Local non-governmental organisations (NGOs) have petitioned government to, among other measures, stop international NGOs from directly working with communities.
But international NGOs (INGOs) argue that their local counterparts lack capacity and are less transparent and accountable in project implementation; hence, their working directly with communities, because they want “value for money”.
Minister of Population Planning and Social Welfare Clara Makungwa confirmed receiving the petition which is urging her to act within 30 days from May 4 2020.
The minister said she needed to understand the background to the issue before acting.
The petition is attributed to 600 active members of the Council for Non-Governmental Organisations in Malawi (Congoma), 97 members of Human Rights Consultative Committee (HRCC) and 150 members of the local NGOs forum.
The local NGOs are asking government to stop INGOs from opening offices in communities where they (local NGOSs) are present. Instead, they propose that the INGOs should work through local NGOs.
One of the strategies in the NGO Policy (2019) is to develop and enforce regulations between local NGOs and International NGOs, which the local NGOs say is not happening.
“While, in principle, there is great potential for this kind of arrangement, the current structures and systems through which these partnerships are conducted tend to benefit international NGOs while letting down local ones. They deliberately bring in screws to the processes and continue blaming local NGOs as having little capacity,” reads part of the petition delivered to NGO Board executive director Voice Mhone.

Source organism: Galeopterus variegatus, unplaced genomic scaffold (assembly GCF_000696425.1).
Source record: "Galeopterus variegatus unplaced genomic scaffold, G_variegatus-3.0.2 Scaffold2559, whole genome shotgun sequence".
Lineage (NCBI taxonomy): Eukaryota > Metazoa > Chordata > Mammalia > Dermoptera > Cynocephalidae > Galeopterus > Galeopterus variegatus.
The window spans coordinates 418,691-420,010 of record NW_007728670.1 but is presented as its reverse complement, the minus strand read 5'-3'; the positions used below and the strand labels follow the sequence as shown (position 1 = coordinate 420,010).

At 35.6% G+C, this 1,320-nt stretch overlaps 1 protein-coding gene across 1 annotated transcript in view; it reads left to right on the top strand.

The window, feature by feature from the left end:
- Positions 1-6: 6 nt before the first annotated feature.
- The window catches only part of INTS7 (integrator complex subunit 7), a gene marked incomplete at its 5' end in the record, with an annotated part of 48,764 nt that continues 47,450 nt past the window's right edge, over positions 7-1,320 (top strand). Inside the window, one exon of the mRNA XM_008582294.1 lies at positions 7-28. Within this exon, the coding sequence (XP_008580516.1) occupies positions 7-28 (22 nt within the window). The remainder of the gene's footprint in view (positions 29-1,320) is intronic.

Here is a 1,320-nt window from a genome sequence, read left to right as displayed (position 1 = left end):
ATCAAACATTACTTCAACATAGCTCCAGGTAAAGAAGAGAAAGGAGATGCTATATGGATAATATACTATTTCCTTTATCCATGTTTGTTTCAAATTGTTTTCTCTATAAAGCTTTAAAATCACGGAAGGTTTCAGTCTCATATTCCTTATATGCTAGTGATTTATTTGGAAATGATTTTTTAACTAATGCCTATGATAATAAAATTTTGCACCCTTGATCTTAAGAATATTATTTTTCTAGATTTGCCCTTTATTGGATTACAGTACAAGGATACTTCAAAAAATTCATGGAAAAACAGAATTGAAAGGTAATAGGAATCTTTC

The local NGOs also accuse their international counterparts of negative attitude towards them.
In an interview, Youth Network and Counselling (Yoneco) executive director Macbain Mkandawire, whose organisation is part of the petition, said it is disheartening to note that some INGOs work in isolation, or do not value local partners who are more connected to communities.
When we approached some of the mentioned INGOs on the matter, they declined to comment, but through interviews with some of the officials in these organisations, it was learnt that INGOs also have issues with their local counterparts.
Dominating in our interviews is the issue of lack of capacity, transparency and accountability among local NGOs.
“Most of these local NGOs have little capacity to manage funds and deliberately avoid transparency and accountability. It is not all of them, but some,” said one official working with an INGO that implements some of its projects directly in communities.
But in a telephone interview, HRCC executive director Robert Mkwezelamba disputed suggestions that local NGOs lack capacity, saying that if anything, INGOs should aim at building the capacity of their local partners.